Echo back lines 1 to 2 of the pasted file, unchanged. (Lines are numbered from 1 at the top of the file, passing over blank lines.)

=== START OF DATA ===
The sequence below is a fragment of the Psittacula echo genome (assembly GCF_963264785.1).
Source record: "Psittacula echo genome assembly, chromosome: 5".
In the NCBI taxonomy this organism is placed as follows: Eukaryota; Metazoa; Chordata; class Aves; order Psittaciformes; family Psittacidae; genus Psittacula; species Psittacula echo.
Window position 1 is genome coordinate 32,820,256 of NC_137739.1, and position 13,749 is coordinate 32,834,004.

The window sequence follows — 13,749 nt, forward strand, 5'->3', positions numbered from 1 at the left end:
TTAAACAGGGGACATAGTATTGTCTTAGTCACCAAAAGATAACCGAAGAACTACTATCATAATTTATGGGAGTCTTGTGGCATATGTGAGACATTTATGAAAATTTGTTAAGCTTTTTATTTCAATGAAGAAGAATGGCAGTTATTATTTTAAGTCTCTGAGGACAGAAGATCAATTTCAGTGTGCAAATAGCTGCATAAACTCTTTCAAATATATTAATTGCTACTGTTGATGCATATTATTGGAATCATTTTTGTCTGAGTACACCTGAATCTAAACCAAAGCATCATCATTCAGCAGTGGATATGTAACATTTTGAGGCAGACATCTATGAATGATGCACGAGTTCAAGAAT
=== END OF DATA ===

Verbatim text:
The sequence below is a fragment of the Psittacula echo genome (assembly GCF_963264785.1).
Source record: "Psittacula echo genome assembly, chromosome: 5".